"With fewer troops permanently stationed overseas, prepositioned stocks of equipment and supplies have become an integral part of the Department of Defense's ability to project forces into conflict areas faster. The importance of prepositioned stocks to the U.S. military was highlighted during recent operations in Iraq. The military used equipment and supplies stored at land sites in the region and offloaded much of the stocks from its prepositioning ships.


"The availability of the sites gave the United States the facilities it needed to assemble forces for combat.


"Recognizing the importance of the department's prepositioning programs, Congress has made significant investments in these programs. In recent years, the services have collectively used over $1 billion each year to operate and maintain their prepositioning programs; by fiscal year 2005 this amount had declined to about $724 million, since a large portion of these stocks were used to support military operations in Iraq. However, billions of dollars in future investments will be needed to recapitalize equipment and develop future programs. The recently published National Defense Strategy indicates that prepositioning will continue to be an important aspect of DOD's defense posture in the future."


The  GAO was referring to Defense Department's March 2008 document entitled "The National Defense Strategy of the United States of America" which summarized the US new global war strategy for the 21st century.


Calibrated stance vis-à-vis China


Obama's "pivot to Asia," its calibrated stance vis-à-vis China's expansionist claims in the South China Sea, and Aquino's "enhanced" defense agreement with the U.S. are all derived from this March 2008 document.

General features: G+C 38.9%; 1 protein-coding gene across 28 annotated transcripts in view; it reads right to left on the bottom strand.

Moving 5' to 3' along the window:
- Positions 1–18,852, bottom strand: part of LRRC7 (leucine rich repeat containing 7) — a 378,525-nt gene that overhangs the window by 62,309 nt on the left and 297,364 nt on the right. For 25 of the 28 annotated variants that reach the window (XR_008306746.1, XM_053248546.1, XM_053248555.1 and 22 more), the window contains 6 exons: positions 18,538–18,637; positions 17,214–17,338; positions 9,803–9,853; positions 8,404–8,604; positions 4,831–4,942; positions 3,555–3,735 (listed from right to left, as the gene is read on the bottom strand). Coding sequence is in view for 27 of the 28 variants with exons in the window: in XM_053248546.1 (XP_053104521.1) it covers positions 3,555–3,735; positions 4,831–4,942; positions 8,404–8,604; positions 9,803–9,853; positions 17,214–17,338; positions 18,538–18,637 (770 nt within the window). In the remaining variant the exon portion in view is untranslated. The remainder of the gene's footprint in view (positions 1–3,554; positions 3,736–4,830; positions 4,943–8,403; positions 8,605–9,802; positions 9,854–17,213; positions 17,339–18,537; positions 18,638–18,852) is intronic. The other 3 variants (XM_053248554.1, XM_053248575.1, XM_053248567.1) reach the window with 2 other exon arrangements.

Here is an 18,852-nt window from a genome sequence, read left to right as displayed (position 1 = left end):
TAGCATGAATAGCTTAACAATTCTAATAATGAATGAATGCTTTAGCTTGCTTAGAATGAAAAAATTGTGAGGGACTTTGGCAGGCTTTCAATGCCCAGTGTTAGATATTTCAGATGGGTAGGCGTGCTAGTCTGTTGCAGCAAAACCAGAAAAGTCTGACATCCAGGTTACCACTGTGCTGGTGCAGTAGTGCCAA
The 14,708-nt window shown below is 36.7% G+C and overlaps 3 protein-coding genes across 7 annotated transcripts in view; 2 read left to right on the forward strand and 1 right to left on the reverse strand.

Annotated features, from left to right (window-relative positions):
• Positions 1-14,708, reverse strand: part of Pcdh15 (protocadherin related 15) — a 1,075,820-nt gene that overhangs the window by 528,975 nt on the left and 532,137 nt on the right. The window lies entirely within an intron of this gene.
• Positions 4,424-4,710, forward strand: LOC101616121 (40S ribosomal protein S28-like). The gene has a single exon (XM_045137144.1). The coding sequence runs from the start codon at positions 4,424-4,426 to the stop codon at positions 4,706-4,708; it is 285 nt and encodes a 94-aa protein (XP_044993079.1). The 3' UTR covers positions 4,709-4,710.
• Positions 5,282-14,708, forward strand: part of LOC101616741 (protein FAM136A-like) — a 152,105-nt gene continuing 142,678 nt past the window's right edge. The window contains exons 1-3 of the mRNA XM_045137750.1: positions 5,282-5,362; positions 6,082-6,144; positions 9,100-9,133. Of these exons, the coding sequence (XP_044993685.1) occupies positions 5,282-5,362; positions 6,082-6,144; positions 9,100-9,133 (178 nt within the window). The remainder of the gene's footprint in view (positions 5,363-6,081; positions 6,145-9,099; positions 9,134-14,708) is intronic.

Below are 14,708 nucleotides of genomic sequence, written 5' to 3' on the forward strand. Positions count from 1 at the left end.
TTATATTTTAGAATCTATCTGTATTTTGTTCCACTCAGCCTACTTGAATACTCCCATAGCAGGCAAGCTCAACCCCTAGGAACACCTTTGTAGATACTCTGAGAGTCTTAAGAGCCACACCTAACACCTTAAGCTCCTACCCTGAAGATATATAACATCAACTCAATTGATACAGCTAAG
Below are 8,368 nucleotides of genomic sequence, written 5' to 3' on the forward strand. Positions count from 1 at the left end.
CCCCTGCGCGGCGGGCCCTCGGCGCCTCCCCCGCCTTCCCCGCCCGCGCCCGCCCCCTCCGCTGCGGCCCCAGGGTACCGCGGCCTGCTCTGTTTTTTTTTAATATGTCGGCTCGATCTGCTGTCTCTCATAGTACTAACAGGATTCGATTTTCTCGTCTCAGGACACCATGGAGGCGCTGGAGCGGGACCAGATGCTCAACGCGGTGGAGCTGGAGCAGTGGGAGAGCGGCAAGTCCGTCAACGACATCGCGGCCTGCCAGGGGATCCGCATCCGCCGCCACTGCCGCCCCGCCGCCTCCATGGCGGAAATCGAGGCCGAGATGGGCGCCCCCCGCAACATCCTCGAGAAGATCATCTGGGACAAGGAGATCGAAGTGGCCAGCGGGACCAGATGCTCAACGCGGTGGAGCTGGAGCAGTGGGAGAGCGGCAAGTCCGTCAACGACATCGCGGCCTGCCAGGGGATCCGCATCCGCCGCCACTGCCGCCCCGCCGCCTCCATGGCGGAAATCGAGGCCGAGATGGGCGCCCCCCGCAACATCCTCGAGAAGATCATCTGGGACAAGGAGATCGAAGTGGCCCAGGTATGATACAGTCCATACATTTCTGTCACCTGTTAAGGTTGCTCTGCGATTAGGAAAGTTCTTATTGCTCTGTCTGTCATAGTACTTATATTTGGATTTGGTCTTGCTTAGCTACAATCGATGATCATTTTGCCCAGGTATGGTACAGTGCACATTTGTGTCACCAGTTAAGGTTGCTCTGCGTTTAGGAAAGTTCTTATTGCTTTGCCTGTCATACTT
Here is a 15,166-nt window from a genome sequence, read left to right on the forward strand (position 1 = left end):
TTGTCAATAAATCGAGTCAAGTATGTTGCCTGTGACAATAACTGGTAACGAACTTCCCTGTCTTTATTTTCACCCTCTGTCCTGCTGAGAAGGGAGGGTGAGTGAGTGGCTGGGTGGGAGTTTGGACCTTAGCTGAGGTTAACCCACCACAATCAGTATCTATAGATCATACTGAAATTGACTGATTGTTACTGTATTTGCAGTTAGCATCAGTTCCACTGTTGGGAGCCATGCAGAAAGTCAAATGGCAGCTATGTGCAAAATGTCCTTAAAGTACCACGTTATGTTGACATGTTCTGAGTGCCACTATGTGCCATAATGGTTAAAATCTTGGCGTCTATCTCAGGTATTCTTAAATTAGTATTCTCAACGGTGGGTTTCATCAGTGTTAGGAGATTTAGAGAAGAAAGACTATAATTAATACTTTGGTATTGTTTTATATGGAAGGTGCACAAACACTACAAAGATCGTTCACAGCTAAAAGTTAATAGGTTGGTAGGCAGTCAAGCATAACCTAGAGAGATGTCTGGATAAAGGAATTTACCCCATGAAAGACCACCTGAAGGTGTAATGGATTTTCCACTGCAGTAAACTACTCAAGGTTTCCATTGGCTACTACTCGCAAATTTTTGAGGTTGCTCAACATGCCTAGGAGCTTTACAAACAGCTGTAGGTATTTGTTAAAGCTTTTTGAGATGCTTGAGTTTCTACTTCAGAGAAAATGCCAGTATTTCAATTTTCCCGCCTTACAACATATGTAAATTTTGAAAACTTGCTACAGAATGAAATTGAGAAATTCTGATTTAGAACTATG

The document even identified as one of the U.S. military's four "forward regions" - areas where its military might must be felt - "the East Asian Littoral," which is where China claims a huge swathe of territory, covered by its infamous 9-dash line, also called China's "Ox's Tongue" territory.


I'm sure the Chinese are avid readers the new U.S. global defense strategy, and it will be obvious to them what Aquino's military pact with the U.S. fits in with it.


Nice job, President Aquino. We just raised the tension a few notches between our country and China. I hope we get something out of it, as there isn't any mention that the agreement requires monetary compensation for the use of land and facilities of our armed forces.


What Obama just said at their joint press conference was that he'll ask his officials to organize a U.S. business contingent to the Philippines at some time to come. Great, and thank you, Mr. Obama!


I'll explain more about the new U.S. global strategy and how Aquino's pact is a mere execution of it on Friday, with verbatim quotes from U.S. military literature.


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Posted By Worldmeets.US Apr. 30, 2014 12:23am